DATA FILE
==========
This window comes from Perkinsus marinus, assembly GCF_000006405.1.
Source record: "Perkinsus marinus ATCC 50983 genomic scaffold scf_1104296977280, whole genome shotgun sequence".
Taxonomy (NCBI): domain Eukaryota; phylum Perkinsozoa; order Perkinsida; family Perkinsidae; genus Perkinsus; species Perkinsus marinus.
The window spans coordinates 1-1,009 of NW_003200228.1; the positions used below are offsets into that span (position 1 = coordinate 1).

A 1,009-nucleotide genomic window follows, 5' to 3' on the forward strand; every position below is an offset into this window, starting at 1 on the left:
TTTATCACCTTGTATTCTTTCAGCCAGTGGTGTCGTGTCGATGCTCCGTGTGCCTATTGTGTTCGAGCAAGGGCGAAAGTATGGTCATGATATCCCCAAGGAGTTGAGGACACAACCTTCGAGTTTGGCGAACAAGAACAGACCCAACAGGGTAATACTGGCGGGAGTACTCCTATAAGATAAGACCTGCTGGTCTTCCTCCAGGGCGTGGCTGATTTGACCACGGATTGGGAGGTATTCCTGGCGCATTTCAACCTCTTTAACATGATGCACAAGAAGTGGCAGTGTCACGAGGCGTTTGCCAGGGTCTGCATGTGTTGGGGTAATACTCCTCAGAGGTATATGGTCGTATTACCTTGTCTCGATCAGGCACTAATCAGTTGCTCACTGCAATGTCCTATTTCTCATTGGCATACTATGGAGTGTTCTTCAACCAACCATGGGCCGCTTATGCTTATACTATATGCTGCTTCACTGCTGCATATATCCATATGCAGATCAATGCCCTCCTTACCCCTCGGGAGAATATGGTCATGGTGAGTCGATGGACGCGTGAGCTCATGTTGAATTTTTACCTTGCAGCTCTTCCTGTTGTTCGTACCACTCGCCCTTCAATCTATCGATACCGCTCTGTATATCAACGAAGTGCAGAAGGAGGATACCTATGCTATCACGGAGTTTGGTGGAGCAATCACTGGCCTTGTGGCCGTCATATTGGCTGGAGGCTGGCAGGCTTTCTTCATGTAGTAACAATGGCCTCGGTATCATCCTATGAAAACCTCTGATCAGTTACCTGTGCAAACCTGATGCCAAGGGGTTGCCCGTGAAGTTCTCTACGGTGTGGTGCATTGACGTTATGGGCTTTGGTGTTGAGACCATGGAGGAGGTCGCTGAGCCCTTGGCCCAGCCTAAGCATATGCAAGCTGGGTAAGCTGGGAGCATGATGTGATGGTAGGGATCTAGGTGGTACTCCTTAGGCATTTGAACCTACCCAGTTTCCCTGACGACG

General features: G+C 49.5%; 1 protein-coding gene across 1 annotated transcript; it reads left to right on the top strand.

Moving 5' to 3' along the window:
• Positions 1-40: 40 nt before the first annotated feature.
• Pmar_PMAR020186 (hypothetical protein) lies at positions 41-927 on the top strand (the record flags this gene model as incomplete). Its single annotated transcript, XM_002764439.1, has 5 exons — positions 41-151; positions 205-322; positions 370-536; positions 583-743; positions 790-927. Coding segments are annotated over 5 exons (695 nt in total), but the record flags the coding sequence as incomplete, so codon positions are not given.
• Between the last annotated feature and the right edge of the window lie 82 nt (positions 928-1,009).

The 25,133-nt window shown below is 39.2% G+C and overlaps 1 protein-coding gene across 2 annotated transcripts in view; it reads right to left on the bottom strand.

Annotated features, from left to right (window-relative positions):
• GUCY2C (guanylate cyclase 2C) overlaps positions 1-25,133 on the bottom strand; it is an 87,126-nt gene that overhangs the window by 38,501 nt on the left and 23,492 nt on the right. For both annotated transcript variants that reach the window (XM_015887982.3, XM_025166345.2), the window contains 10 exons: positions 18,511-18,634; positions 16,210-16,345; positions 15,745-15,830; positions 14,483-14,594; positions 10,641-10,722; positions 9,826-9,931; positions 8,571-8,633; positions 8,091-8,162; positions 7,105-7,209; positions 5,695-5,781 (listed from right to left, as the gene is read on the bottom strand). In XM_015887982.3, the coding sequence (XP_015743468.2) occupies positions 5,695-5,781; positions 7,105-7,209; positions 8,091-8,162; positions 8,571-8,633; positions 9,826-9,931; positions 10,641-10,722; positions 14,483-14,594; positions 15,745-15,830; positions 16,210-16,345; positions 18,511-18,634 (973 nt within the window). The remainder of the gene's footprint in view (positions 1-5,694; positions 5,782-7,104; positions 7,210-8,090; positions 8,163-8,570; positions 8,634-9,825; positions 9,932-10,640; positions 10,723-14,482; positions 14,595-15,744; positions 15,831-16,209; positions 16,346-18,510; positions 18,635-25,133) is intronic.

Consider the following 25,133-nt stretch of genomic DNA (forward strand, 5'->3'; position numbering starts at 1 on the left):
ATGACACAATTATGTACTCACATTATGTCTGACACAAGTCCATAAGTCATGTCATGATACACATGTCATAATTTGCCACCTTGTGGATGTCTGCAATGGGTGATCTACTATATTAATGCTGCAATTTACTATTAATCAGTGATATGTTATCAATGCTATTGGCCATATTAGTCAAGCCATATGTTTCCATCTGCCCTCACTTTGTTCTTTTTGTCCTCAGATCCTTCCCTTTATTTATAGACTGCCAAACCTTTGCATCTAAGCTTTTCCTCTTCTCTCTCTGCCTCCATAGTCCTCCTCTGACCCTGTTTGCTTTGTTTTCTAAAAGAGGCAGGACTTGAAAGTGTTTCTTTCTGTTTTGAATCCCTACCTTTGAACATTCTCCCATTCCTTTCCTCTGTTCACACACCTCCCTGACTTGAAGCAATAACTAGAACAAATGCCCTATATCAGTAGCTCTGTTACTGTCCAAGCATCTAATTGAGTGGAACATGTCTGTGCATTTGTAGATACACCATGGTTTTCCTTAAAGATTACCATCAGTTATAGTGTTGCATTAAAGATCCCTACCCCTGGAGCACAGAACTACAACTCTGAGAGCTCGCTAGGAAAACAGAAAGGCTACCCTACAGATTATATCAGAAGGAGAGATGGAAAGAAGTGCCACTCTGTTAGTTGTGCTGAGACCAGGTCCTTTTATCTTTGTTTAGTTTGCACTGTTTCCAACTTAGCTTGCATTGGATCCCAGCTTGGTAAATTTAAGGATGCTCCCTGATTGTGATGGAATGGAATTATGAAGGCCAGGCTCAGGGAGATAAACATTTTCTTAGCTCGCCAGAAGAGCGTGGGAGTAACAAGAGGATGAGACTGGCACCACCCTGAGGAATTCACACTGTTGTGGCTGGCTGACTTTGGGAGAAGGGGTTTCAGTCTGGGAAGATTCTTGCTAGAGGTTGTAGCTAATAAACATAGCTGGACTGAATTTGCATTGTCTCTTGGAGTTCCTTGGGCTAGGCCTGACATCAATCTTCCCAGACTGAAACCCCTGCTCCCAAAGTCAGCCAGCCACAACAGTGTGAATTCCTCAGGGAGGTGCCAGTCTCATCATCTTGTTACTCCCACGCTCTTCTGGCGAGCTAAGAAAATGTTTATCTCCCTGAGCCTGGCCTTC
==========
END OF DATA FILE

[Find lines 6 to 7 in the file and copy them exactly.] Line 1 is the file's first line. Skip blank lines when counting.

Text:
TTTATCACCTTGTATTCTTTCAGCCAGTGGTGTCGTGTCGATGCTCCGTGTGCCTATTGTGTTCGAGCAAGGGCGAAAGTATGGTCATGATATCCCCAAGGAGTTGAGGACACAACCTTCGAGTTTGGCGAACAAGAACAGACCCAACAGGGTAATACTGGCGGGAGTACTCCTATAAGATAAGACCTGCTGGTCTTCCTCCAGGGCGTGGCTGATTTGACCACGGATTGGGAGGTATTCCTGGCGCATTTCAACCTCTTTAACATGATGCACAAGAAGTGGCAGTGTCACGAGGCGTTTGCCAGGGTCTGCATGTGTTGGGGTAATACTCCTCAGAGGTATATGGTCGTATTACCTTGTCTCGATCAGGCACTAATCAGTTGCTCACTGCAATGTCCTATTTCTCATTGGCATACTATGGAGTGTTCTTCAACCAACCATGGGCCGCTTATGCTTATACTATATGCTGCTTCACTGCTGCATATATCCATATGCAGATCAATGCCCTCCTTACCCCTCGGGAGAATATGGTCATGGTGAGTCGATGGACGCGTGAGCTCATGTTGAATTTTTACCTTGCAGCTCTTCCTGTTGTTCGTACCACTCGCCCTTCAATCTATCGATACCGCTCTGTATATCAACGAAGTGCAGAAGGAGGATACCTATGCTATCACGGAGTTTGGTGGAGCAATCACTGGCCTTGTGGCCGTCATATTGGCTGGAGGCTGGCAGGCTTTCTTCATGTAGTAACAATGGCCTCGGTATCATCCTATGAAAACCTCTGATCAGTTACCTGTGCAAACCTGATGCCAAGGGGTTGCCCGTGAAGTTCTCTACGGTGTGGTGCATTGACGTTATGGGCTTTGGTGTTGAGACCATGGAGGAGGTCGCTGAGCCCTTGGCCCAGCCTAAGCATATGCAAGCTGGGTAAGCTGGGAGCATGATGTGATGGTAGGGATCTAGGTGGTACTCCTTAGGCATTTGAACCTACCCAGTTTCCCTGACGACG

General features: G+C 49.5%; 1 protein-coding gene across 1 annotated transcript; it reads left to right on the top strand.